Students: Tamlin Clulow (& Brenda Cournane)
Supervisor: Dr Ian Sheerin, Dr Alistair Humphrey, Dr Greg Hamilton
Sponsor: Canterbury Rural Primary Health Organisation


Cardiovascular disease (CVD) is New Zealand's leading cause of mortality, accounting for over 40% of deaths. General Practitioners attempt to identify risk factors in patients that could contribute to a future cardiovascular event. To estimate absolute cardiovascular risk, information on a number of risk factors must be collected, in accordance with the New Zealand Guidelines Group (NZGG) recommendations (2). Because cardiovascular disease can be reduced by lifestyle change and drug therapy, it is important to identify an individual's risk promptly. The goal of the current guidelines is to reduce the 5-year CVD risk to less than 15% overall. Risk assessment is recommended for asymptomatic men from the age of 45 and for asymptomatic women from age 55. The screening and prevention of cardiovascular disease is a high priority for the Canterbury District Health Board. They have proposed a 'screen and treat' pilot programme for general practices, where all patients will be screened for risk factors during a routine visit to their general practitioner and then treated accordingly. The current project attempts to provide data on the prevalence of CVD risk factors at a general practice in Rangiora (Practice B) so that when the 'screen and treat' programme is initiated researchers will be able to see what effect it is having in identifying CVD risk factors. During the audit, information on the way GPs at Practice B record information will also be generated.


This project aims to audit the patient records of all 60-74 year olds and identified diabetics enrolled in Practice B and record all documented CV risk factors, as defined by the NZGG.


The MedCen Programme employed at Practice B was used to create a list of enrolled patients aged 60-74. The search engine on this programme was also used to create a list of patients that had diabetes identified in their records. The paper-based files of these patients were then audited for information related to CVD risk. Where all of the necessary information was available, cardiovascular risk was calculated for each patient. Data was then entered into an Excel spreadsheet and analysed using the SPSS statistical software package.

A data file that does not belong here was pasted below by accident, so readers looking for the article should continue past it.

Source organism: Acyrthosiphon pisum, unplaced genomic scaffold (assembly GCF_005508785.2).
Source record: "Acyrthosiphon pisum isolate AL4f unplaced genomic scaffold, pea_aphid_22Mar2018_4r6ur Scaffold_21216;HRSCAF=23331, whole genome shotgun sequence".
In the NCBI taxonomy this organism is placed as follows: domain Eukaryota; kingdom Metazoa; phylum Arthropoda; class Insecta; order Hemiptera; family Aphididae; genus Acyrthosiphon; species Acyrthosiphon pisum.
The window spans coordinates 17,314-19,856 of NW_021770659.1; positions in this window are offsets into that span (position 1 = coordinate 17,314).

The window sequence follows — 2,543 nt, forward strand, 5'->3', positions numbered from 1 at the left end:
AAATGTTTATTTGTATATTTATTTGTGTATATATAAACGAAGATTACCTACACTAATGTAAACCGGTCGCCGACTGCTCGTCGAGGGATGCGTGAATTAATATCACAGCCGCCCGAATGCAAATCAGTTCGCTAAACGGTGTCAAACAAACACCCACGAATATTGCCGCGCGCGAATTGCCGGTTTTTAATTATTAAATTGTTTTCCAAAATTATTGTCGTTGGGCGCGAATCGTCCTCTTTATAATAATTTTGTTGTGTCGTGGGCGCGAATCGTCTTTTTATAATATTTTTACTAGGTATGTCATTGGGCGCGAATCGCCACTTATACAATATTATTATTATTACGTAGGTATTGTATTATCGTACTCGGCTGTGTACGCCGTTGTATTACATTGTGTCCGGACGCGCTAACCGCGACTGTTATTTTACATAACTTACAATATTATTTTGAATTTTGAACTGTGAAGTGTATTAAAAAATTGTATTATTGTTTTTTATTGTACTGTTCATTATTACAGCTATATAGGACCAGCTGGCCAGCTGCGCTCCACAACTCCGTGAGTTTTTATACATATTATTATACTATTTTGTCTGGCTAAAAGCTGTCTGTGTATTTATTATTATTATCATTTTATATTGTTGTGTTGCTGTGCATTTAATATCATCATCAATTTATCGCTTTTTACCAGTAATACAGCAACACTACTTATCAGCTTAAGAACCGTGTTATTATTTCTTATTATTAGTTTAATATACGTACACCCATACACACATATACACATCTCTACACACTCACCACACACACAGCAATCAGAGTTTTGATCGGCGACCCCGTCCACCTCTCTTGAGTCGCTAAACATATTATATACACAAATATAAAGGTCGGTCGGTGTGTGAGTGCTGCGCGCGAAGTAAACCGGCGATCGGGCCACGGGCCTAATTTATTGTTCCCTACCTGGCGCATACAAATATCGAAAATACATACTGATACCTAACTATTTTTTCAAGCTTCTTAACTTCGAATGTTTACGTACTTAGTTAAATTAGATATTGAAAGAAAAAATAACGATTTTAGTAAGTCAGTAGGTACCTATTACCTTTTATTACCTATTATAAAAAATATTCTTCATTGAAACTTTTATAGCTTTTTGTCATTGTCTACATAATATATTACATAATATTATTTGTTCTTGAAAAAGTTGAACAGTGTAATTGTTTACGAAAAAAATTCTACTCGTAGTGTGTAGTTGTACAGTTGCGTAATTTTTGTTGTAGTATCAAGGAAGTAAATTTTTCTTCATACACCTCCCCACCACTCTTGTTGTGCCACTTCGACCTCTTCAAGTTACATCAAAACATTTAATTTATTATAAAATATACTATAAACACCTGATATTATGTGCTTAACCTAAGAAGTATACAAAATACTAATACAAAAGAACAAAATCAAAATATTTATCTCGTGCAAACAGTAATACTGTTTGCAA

Practice B had 339 enrolled patients between the ages of 60-74 (66.7% female, 33.3% male). For the patients in the 60-74 year old age group 5-year CVD risk was able to be calculated for 61.8% of patients. There were 60 patients with known cardiovascular disease in this age group (17.4%). There were no Maori included in this group. Prevalence was calculated for CVD risk factors in the population and the sex-specific trends of these risk factors. The prevalence of all types of diabetes, personal history of CVD and smoking is higher in the male patient population than the female. The prevalence of a BMI = 30 and recorded family history of CVD is higher in the female patient population than in the male.

Trends in absolute 5 year cardiovascular risk values for the 60-74 year old age group were calculated. This assessment was made for the 213 patients for who adequate information was available. Overall male patients in this age group had a higher 5-year absolute risk than female patients.

There were 88 diabetics (n= 56 female, = 32 male) over 25 years old enrolled at Practice B. A greater percentage of female diabetics smoke and have a BMI = 30. A greater percentage of all diabetics have a past history of CVD (33.4%).

Investigations recommended by the NZGG to be undertaken by GPs were also recorded It was shown that blood pressure, smoking and family history details are commonly recorded. Laboratory tests such as fasting lipids, blood glucose and serum creatinine values are recorded for more than half of patients. Details least likely to be recorded include waist measurements, BMI, the more specific laboratory blood tests and information on physical activity.


The information collected on the recording procedures at Practice B showed that not all recommended information for the assessment of cardiovascular risk was being collected. The fasting TC:HDL ratio was only available for 65.3% of patients. Because this test result is used to calculate a patient's 5-year absolute cardiovascular risk, this value could only be calculated in 61.8% of patients. The lack of information may limit a GP's ability to promptly assess CVD risk and prescribe appropriate lifestyle changes and medications to reduce this risk.

In order to meet the guidelines set by the NZGG, it is recommended that a more comprehensive collection of CVD risk factors be undertaken in the 60-74 year old age group during routine consultations at Practice B. It is also recommended that this Practice consider recording patient data on computer. This format would allow for easy access to and collation of data. Although the aforementioned difficulties collecting data existed, this Practice was found to have similar levels of risk factor recording to the other two practices in the area

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